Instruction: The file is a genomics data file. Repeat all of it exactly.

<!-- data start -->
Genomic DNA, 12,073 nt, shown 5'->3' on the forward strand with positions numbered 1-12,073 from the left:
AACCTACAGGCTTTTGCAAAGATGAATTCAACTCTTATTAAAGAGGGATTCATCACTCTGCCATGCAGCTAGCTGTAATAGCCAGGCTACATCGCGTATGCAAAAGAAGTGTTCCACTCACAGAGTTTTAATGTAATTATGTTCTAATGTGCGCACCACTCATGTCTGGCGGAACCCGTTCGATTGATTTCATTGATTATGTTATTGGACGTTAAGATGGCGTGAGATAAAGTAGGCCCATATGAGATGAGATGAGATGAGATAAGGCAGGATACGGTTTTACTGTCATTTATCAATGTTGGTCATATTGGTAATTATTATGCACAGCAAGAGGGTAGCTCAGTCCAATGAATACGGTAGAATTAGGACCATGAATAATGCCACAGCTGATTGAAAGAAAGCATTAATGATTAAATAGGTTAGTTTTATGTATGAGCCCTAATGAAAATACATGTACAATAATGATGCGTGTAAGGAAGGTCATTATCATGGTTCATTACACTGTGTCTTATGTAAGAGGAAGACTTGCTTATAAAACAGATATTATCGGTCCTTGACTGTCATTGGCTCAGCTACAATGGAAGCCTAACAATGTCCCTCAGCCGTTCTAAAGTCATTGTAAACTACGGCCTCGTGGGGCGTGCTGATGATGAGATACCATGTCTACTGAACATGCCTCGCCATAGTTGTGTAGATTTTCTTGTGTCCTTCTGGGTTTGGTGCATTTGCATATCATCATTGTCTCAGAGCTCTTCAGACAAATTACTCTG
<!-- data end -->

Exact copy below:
Genomic DNA, 12,073 nt, shown 5'->3' on the forward strand with positions numbered 1-12,073 from the left:
AACCTACAGGCTTTTGCAAAGATGAATTCAACTCTTATTAAAGAGGGATTCATCACTCTGCCATGCAGCTAGCTGTAATAGCCAGGCTACATCGCGTATGCAAAAGAAGTGTTCCACTCACAGAGTTTTAATGTAATTATGTTCTAATGTGCGCACCACTCATGTCTGGCGGAACCCGTTCGATTGATTTCATTGATTATGTTATTGGACGTTAAGATGGCGTGAGATAAAGTAGGCCCATATGAGATGAGATGAGATGAGATAAGGCAGGATACGGTTTTACTGTCATTTATCAATGTTGGTCATATTGGTAATTATTATGCACAGCAAGAGGGTAGCTCAGTCCAATGAATACGGTAGAATTAGGACCATGAATAATGCCACAGCTGATTGAAAGAAAGCATTAATGATTAAATAGGTTAGTTTTATGTATGAGCCCTAATGAAAATACATGTACAATAATGATGCGTGTAAGGAAGGTCATTATCATGGTTCATTACACTGTGTCTTATGTAAGAGGAAGACTTGCTTATAAAACAGATATTATCGGTCCTTGACTGTCATTGGCTCAGCTACAATGGAAGCCTAACAATGTCCCTCAGCCGTTCTAAAGTCATTGTAAACTACGGCCTCGTGGGGCGTGCTGATGATGAGATACCATGTCTACTGAACATGCCTCGCCATAGTTGTGTAGATTTTCTTGTGTCCTTCTGGGTTTGGTGCATTTGCATATCATCATTGTCTCAGAGCTCTTCAGACAAATTACTCTG